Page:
Artists and audiences seek the truth. Audiences may yearn for “escapist entertainment,” but truth is what they hunger for. Writers may not even realize that they seek truth, but they know when a scene feels “right.” Same thing.
Everyone has a different process for finding truth on the page, but ultimately writers first must find the truth within before they can put it on the page. That may be the scariest thing about writing.
But what does “truth” really mean when it comes to drama? Calling a scene “honest” is vague. It doesn’t really explain why certain pieces of drama have such tremendous resonance for viewers. Saying that a work is “personal” doesn’t cut it, either, because a personal work may not be truthful and a truthful work may not be personal.
We have to go beyond these petty descriptive words to get at what audiences are looking for when they watch television, and what writers should be aiming for when they compose. As we do, remember that some of the process that we are about to learn occurs in our unconscious. What we need to do is learn how to bring it to our conscious mind to help us tell a story.
Fanciful vs. Imaginative Associations
David Milch who, in his lecture series entitled “The Idea of the Writer” (2007), discusses the concept of “fanciful associations”. The best example of a fanciful association is when you hear a particular song that conjures up some kind of memory for you. The association you make between the song and that memory is a purely personal one, but that song will not have that same association to anyone else. It’s personal and unique to you, and thus defined as fanciful.
Now, if you attempt to dramatize the song with your specific associative moment in a show, it will have very little impact. As Michael Chernuchin said, “You have to depersonalize the experience, and make it universal.” In Milch’s words, the writer must change that fanciful association into an “imaginative association”, where a commonality of experience that is accessible to everyone’s imagination will give that moment resonance. To do this, he says, you must “neutralize what is initially fanciful and find the common association.”
How does a writer do that? You must drill down deep into your psyche. You must, as Milch says, “rest transparently in the spirit which gives you rise…in our recollection as artists, an uninterrupted sequence of associations is made available to us which, if carried out, may generate a premise for a story.”
The premise is our reward for digging in our psychological dirt. So it is imperative that one follow the chain of associations triggered by a memory and not turn away when they become emotional or revealing.
What is it that this process achieves for us? Milch quotes a teacher of his who says that, “this…is the process by which everything which seems merely fanciful and is imprisoned in the past, in its seeming unrecoverability, is once again brought to life and conjugated into the future tense of joy.”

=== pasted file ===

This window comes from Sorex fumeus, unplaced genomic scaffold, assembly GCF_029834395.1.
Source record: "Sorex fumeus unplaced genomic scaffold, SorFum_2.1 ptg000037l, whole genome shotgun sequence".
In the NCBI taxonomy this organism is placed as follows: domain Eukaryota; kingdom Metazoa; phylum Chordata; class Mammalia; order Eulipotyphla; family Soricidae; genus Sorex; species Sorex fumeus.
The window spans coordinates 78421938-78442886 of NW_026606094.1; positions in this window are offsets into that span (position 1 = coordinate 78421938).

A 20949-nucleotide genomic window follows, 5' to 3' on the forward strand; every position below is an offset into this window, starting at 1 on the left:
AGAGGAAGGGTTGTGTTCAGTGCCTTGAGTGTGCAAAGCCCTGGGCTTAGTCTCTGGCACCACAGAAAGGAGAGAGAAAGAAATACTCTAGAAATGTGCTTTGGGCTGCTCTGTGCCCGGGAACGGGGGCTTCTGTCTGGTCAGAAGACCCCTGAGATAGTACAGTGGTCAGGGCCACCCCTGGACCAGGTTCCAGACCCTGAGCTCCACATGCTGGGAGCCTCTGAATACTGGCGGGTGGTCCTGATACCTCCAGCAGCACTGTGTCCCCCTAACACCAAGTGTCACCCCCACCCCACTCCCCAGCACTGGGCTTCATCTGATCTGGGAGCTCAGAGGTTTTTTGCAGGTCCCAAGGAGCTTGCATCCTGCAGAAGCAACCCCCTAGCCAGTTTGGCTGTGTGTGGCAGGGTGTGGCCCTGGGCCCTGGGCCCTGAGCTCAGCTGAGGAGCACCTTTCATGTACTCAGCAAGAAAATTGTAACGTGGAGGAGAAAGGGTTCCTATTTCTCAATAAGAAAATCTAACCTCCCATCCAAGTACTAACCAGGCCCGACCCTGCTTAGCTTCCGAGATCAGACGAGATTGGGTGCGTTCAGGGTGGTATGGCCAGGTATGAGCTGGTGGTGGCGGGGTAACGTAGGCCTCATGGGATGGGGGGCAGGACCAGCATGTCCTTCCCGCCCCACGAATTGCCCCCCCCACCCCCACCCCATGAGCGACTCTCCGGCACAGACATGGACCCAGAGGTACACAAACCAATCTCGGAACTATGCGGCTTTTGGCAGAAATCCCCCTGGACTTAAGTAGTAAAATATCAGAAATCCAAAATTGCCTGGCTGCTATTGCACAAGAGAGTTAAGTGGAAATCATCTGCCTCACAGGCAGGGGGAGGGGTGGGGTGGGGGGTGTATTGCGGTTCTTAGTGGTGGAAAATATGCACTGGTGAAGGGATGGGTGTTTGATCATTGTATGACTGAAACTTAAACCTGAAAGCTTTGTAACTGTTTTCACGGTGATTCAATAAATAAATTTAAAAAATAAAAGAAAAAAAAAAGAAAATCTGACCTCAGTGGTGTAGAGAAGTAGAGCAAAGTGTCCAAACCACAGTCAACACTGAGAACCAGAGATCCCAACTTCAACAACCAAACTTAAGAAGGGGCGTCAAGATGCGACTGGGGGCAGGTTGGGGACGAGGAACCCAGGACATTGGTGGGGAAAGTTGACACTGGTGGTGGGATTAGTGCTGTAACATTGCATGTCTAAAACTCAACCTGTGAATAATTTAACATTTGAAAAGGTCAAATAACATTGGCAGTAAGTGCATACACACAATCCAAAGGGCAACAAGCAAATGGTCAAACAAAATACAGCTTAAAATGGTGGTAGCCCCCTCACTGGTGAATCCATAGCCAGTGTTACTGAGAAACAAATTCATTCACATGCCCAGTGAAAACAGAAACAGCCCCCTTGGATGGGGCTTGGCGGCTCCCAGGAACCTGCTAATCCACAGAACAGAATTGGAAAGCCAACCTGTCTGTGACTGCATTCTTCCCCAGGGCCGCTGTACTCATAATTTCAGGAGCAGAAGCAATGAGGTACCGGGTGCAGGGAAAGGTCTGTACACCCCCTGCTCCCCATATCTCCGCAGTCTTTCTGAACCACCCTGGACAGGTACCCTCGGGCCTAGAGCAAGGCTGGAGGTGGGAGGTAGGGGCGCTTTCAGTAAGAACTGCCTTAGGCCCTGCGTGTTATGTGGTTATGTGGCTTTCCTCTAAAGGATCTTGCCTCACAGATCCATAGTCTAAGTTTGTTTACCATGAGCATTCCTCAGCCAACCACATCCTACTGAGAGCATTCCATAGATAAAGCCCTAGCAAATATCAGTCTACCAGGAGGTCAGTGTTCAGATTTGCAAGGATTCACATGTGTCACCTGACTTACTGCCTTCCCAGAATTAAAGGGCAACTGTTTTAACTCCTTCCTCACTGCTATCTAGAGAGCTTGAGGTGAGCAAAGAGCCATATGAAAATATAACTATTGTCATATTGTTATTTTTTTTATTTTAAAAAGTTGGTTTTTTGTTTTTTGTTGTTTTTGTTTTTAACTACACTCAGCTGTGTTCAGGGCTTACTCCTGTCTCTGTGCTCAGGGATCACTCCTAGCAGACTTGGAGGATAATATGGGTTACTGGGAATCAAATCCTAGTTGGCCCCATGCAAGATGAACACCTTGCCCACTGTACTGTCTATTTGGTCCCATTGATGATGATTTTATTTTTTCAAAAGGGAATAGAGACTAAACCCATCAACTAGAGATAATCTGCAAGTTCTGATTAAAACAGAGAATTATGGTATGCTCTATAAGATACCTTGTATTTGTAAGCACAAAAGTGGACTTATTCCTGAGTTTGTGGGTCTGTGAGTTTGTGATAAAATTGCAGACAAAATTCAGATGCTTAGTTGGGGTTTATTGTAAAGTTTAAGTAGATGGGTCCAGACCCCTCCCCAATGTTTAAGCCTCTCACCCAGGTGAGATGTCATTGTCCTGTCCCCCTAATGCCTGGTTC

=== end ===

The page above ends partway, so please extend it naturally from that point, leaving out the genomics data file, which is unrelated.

In other words, we need to take these memories and associations that may be painful in some way and by converting them into a universal story everyone can relate to, we create something bigger than ourselves, something that harbors resonance and meaning and, therefore, joy.
This is a combination of unconscious and conscious processes.
Let’s see how The Shield fits into this theory. In my interview with Shawn Ryan, he made references to his limited physical stature as a child, and about how difficult it was to “feel like a whole man” when standing next to a member of the Delta Force. And who could blame him?
So Shawn may have taken a fanciful association of being a boy of small stature (pain of the past), and through a set of imaginative associations, arrived at the iconic alpha-male character of Vic Mackey. He is a deeply flawed character, committed to personal and family gain, but torn by loyalty to his comrades and a sense of justice. These are totally universal and relatable. Shawn then placed Vic into a venue that interested him intellectually, where these thematic interests could be explored.
So why is truth so important?
Ultimately, the creative process must be transformative for both artist and audiences; otherwise it is merely an exercise in vanity or craft. Without transformation, the journey itself becomes pointless.
But can you, the writer, seek truth in your material, while working in Hollywood? The collision between art and commerce makes it difficult. Agents want their clients to specialize in something, since Hollywood employers seek comfort in the form of repeat successes driven by “experts”. We’ll discuss this more in future chapters, but suffice it to say that herein lays the challenge of television.
Ed. Note: This is part two of a two-part series. Part one can be read here.
Excerpts from Inside the TV Writer’s Room: Practical Advice for Succeeding in Television, edited by Lawrence Meyers (Syracuse: Syracuse University Press, 2010), by permission.
Autographed copies available at www.tvwritersroom.com.